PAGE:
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Indiana University of Pennsylvania - Baking and Pastry Arts

post #1 of 4
Thread Starter 

Hello to everyone, I'm brand spankin new here and have been reading some posts, and you all sound like you know what you're talking about...
I was just wondering if anyone out there had taken the  Indiana University of Pennsylvania - Baking and Pastry Arts  program, because I am looking at perhaps enrolling there. I would appreciate any sort of advice or tips!
A little of my background: I'm 23 and I already have an associates degree and am a medical assistant, but I've decided that I want to persue my passion of baking, but I don't want to be living in debt for the rest of my life! :eek:
Also, were there any sorts of financial aid programs that helped a bunch?

Again, I really really appreciate any information...Thank you!!


post #2 of 4
IUP is a huge party college and i know a couple dozen people who have failed because of that so u have to be very strong and avoid tempatation at that college. As for the baking and pastry arts program im pretty sure its fairly new but thats about all i know.
post #3 of 4
I heard iup is a huge party college too but i went to visit it today and they had signs up saying no underage drinking and if you get caught with alchol you get thrown suspended and could be expeled, but if they enforce it i dont know. As far as the collage go it is very nice. Thats probaly where i will end up going next year. They said to get in the baking and pasterie that there are only 15 people a year and the basicaly said that they are hand picked so you might want to look into that more. as far as expence goes i thinks it pretty cheap compared to some of the othere schools i looked at.
post #4 of 4

I completed both the culinary and advanced baking program. I can tell you all you need to know. 


Normally, you complete the culinary program first, unless you have some experience you want to audition for the baking program, aka "stage" and take several exams. The culinary program is 1 year long, from August to August and goes through the summer. Class is from 8 to 4:30 everyday. You have a break from 10 to 10:30 and lunch from 11:30 to 12:30. It is 3 semesters long.  After finishing classes, you have a Toque Day Ceremony ( the fancy, tall hat). However, you have't graduated yet. You must complete a 600 hr externship ( a paid internship) to officially graduate. ( 450 hrs for advanced baking and pastry students).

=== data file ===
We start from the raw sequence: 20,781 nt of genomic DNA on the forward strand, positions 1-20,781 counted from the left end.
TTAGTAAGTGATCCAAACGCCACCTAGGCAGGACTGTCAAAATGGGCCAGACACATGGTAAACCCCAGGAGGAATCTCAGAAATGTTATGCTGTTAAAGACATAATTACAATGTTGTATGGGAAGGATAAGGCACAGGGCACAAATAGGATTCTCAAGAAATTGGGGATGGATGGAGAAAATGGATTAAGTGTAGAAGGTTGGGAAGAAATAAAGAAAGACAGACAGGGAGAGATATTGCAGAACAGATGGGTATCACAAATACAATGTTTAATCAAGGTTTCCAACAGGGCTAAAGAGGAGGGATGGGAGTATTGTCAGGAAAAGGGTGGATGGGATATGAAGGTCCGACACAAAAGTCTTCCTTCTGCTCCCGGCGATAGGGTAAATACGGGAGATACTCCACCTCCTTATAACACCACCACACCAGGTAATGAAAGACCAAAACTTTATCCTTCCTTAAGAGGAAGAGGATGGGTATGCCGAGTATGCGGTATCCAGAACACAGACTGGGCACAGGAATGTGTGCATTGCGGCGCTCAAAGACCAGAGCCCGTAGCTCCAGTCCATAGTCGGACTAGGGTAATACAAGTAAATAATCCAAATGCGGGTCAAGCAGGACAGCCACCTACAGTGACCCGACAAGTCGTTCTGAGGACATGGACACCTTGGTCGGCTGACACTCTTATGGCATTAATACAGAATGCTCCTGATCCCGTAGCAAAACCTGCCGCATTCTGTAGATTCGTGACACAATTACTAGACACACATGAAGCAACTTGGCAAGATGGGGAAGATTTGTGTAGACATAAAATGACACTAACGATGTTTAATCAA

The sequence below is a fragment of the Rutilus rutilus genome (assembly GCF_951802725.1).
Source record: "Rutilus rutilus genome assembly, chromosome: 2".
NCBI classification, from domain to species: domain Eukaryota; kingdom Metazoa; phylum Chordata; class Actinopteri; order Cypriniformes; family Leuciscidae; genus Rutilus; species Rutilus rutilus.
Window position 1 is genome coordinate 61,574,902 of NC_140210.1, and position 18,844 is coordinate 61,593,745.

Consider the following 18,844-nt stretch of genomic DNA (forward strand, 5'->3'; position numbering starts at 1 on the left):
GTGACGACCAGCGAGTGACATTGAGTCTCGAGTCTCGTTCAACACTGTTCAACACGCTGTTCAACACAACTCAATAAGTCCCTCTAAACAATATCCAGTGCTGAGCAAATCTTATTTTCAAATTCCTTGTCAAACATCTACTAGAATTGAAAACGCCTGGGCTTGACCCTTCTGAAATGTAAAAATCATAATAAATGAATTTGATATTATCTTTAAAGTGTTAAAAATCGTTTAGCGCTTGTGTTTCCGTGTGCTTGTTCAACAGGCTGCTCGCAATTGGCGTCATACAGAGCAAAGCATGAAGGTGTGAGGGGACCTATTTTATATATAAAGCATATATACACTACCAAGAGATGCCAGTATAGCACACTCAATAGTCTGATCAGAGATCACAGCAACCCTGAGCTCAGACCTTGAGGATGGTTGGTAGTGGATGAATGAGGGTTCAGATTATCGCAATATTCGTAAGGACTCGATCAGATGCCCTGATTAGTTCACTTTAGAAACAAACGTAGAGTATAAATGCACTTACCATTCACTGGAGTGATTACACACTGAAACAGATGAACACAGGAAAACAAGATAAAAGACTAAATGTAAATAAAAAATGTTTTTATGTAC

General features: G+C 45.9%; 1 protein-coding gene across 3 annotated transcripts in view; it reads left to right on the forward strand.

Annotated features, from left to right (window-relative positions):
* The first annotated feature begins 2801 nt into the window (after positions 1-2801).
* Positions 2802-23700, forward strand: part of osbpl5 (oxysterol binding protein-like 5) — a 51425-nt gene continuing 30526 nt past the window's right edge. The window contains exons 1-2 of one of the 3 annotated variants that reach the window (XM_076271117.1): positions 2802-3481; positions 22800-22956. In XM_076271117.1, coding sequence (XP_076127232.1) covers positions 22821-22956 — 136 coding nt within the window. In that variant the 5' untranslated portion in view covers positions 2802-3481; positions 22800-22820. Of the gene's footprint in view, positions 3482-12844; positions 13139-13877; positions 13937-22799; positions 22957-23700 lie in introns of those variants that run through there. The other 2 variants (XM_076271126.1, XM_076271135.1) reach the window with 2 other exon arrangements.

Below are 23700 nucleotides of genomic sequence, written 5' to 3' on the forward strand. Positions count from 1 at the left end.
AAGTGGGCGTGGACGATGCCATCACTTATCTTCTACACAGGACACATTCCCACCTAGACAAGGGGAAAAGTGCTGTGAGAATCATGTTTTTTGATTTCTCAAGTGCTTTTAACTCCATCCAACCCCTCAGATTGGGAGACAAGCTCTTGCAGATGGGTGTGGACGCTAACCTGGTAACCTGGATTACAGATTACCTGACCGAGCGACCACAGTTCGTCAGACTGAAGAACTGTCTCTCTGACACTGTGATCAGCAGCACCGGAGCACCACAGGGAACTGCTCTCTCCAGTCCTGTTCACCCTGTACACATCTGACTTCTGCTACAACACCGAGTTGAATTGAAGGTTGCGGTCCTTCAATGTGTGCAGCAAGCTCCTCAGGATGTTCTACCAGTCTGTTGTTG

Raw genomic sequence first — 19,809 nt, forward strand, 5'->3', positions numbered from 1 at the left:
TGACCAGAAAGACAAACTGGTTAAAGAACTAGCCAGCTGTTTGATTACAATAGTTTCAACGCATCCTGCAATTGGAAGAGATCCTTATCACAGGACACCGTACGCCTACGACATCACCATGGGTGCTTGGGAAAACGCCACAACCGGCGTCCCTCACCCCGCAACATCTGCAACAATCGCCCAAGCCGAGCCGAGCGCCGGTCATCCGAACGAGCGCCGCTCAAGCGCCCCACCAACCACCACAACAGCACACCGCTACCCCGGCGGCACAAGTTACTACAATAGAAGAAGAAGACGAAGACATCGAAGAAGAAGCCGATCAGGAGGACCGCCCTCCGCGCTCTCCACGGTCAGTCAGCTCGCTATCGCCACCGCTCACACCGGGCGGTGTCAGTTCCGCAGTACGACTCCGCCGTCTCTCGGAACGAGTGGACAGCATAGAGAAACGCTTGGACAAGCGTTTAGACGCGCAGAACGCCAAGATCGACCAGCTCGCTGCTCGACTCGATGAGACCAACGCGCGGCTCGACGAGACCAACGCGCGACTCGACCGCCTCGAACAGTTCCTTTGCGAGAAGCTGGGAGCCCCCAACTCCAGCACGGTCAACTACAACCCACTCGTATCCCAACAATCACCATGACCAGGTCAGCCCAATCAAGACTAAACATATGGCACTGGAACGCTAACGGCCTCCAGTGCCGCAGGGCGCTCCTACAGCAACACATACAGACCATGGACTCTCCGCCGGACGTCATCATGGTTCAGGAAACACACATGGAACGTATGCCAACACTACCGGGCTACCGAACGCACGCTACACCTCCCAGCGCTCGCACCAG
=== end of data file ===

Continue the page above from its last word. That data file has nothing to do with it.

After the second semester starts, you may apply for the Advanced Baking and Pastry Programs. Your grades must be good enough, (nothing lower than a B), must have excellent or perfect attendance and some other criteria. You will be reviewed by several of the chef instructors. If accepted, and your grades don't drop and your attendance doesn't drop, you will start in August again, and go until May. You have another Toque ceremony, and then head off to externship.  

The work load is pretty strenuous, so I would re-consider getting a job at the same time, if you were thinking about it. I would say 3-4 hours of homework every night for culinary, if you want to do a good job and even more for baking. 

Now about externship. IUP has a Sponsorship fair every spring, as one of the classes, and bring the top resorts, hotels and other restaurants/ foodie place to little Punxsutawney, PA!! Biltmore, ( that's where I completed my externship, I LOVED IT!!!!), Pinehurst, Boca Raton, The Breakers, Ocean Reef, and other big name places come here to hire the students. 


I would definitely suggest going to one of the open houses, they can give you all the fine details.  


Another big point is the cost-IUP cost's $30,000 for 1 year compared to CIA's almost $60,000. Our class sizes are around 100 students, CIA's easily around 500. The only negative drawback is that you get a certificate and not a degree. I'm going back to IUP main to complete my Bachelor's so it's not a big deal for me, but it's something you should be aware of. 

That should be enough to get you started!! 


Happy Cooking!!


P.S.-The American Culinary Federation (ACF) uses the IUP Baking program as a model to judge the other schools in the country. 

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